Lawrence Keeley’s book, War Before Civilization: the myth of the peaceful savage, is perfect. It cannot be improved upon. I shall explain.
The basic assertions of the book are that war before civilization – which means written records – was frequent, endemic, extremely violent, total, murderous, and that it engaged the whole population of the tribes and family groupings involved, men women and children, and involved high proportionate fatalities. It was not ceremonial, ineffective, and rare, nor did it touch only the young men of the tribe. Peace was difficult to negotiate for many reasons, including because the reparations involved could generate new causes of war, for non-payment. There was always another death to avenge. No sovereign interposed itself because such a sovereign required statehood, and statehood lay far into the future. So deadly and ubiquitous was the violence that many peoples accepted European colonial justice readily as the less horrible solution to endemic violence.
The author shows the archaeological evidence of bones, arrowheads, spear wounds, fortifications, mass graves of men, women and children. He also relies on the accounts of witnesses from the “primitive” tribes themselves as they were recorded by Europeans in the early stages of first contact.
He also examines the economic rationales for pre-civilized bands to wage war, which are powerful and many. Winning societies gain access to resources by driving off competitors, whether for arable land, hunting grounds, or resources, such as obsidian for weapons or salt deposits.
Professor Keeley confronts the vast efforts of denial attempted by western anthropologists to disguise the war-like history of mankind prior to European colonial contact, and the absurd denials of reality. He argues against what he calls the “pacification of the past”.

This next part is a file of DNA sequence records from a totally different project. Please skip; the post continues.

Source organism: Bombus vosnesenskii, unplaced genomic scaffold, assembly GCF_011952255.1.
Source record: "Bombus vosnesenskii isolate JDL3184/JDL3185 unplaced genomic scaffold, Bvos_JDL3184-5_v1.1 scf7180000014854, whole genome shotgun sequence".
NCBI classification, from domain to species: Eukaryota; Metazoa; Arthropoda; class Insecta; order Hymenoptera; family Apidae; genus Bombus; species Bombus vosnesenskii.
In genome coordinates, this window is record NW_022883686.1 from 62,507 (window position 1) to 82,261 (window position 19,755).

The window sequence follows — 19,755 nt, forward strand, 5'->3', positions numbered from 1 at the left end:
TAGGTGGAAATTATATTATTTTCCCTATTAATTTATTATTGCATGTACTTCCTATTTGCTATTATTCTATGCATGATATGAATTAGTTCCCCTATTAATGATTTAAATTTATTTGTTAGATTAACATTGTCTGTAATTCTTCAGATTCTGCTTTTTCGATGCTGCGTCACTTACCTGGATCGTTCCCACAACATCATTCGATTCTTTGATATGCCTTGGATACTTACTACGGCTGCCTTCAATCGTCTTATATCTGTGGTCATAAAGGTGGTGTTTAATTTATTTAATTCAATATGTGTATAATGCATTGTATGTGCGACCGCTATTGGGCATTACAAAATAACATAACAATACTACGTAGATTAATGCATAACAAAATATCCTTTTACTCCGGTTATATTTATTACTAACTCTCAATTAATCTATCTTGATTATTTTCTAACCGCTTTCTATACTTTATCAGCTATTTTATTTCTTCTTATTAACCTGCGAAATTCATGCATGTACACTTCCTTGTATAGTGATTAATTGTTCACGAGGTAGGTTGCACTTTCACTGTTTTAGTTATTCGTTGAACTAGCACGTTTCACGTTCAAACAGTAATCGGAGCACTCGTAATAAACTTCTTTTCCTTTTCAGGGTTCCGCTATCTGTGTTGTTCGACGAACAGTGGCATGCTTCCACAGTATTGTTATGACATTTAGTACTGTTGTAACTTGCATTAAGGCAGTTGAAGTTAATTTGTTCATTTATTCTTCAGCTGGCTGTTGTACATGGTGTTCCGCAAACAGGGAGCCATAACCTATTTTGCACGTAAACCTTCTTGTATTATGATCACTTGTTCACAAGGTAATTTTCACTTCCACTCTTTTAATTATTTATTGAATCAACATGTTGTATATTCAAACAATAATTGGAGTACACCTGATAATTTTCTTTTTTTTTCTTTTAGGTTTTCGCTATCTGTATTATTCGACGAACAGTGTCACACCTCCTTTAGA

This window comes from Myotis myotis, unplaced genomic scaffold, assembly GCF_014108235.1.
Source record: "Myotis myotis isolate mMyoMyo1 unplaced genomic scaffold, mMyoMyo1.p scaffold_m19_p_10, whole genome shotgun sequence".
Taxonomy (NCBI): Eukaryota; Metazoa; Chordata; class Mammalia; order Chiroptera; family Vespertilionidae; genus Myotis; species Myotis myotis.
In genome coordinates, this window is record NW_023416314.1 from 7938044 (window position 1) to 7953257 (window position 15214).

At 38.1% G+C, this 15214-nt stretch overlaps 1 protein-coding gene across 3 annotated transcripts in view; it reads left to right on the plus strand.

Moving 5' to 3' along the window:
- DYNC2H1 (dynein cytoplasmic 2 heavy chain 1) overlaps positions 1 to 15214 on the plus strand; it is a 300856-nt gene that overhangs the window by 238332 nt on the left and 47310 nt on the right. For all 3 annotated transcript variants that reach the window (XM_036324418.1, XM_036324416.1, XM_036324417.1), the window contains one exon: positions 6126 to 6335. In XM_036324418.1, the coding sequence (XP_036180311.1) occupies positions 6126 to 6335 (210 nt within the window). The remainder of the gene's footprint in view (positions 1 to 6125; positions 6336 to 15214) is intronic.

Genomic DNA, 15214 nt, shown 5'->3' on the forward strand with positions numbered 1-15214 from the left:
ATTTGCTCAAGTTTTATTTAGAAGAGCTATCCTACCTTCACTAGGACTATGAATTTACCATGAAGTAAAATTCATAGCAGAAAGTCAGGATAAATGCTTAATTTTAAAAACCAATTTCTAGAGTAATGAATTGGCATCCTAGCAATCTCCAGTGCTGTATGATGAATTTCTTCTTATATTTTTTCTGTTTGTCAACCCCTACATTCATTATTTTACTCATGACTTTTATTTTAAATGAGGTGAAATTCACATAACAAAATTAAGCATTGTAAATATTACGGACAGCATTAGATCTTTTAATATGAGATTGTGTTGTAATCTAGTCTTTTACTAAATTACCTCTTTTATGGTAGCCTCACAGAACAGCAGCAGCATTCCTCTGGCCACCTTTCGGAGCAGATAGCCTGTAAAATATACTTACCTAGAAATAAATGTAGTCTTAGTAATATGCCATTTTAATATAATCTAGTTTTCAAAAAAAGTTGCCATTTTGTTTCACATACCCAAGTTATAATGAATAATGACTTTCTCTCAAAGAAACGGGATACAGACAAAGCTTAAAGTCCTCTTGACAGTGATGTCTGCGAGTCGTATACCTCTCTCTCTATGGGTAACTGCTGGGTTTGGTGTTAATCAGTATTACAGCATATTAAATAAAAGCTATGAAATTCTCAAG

“The doctrines of the pacified past unequivocally imply that the only asnwer to “the mighty scourge of war” is a return to tribal conditions and the destruction of all civilization. But since the primitive and prehistoric worlds were, in fact, quite violent, it seems that the only practical prospect for universal peace must be more civilization, not less.” (p179)
Keeley situates the issue of war in the context of a continuing debate between the realists, who are, roughly speaking, followers of Thomas Hobbes, who felt that, tp achieve peace, only the interposition of a powerful sovereign could solve the problem of human violence, and followers of the illusory twaddle of Jean-Jacques Rousseau, who felt that civilization was the source of all our discontents.
“If Westerners have belatedly recognized that they are not the crown of creation and rightful lords of the earth, their now common view of themselves as humanity’s nadir is equally absurd.”
Why is this book so perfect?
- It is directed to the general audience of intelligent readers.
- It is only two hundred pages long. Brevity is the soul of wit.
- It is does not divert from the issue into irrelevant matters, or academic asides.
- It is well researched, but not pedantic.
- It confronts an important issue – the untruth of the pacific human past – and demolishes it.
The book is an antidote to all thought that the absence of police will engender a state of peace between people and peoples.